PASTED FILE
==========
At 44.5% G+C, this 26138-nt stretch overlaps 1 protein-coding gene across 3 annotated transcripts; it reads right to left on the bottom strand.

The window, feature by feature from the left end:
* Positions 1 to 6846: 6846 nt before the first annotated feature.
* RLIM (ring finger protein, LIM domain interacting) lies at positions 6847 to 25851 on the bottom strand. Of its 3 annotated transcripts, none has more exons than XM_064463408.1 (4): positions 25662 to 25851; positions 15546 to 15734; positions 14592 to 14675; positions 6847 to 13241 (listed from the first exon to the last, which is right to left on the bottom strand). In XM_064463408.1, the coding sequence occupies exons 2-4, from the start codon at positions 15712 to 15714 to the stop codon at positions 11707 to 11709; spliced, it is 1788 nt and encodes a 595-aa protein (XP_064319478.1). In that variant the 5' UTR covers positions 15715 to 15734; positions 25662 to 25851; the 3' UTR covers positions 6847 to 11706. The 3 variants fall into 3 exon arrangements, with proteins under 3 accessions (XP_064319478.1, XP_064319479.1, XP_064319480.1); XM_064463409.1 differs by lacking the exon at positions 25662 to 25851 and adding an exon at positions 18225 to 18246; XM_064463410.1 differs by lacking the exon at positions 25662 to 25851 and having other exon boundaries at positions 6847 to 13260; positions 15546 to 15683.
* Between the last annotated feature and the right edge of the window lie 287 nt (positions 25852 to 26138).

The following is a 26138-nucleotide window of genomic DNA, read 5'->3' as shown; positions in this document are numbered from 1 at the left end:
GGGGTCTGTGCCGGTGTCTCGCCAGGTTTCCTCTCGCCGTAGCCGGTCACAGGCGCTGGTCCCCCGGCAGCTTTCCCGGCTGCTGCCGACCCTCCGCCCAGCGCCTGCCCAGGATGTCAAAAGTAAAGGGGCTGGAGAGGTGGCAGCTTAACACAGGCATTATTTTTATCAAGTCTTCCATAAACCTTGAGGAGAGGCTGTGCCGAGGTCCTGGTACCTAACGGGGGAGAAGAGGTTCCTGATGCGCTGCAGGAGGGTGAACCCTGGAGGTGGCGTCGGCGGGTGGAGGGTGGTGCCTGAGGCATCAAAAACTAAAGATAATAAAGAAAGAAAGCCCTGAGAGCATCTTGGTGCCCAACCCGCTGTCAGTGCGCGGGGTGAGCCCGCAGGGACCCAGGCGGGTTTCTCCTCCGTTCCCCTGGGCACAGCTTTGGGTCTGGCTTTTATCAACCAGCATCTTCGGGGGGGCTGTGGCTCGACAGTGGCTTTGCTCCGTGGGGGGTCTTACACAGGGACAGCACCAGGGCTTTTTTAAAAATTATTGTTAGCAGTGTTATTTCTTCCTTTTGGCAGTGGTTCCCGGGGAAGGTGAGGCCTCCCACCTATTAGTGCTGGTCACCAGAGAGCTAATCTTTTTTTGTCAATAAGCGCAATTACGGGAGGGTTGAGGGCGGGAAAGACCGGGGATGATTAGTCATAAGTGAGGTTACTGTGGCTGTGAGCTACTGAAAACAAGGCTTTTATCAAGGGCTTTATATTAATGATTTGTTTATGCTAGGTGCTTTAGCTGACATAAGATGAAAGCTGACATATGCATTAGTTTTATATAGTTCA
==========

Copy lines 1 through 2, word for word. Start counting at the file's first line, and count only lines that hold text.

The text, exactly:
At 44.5% G+C, this 26138-nt stretch overlaps 1 protein-coding gene across 3 annotated transcripts; it reads right to left on the bottom strand.

The window, feature by feature from the left end: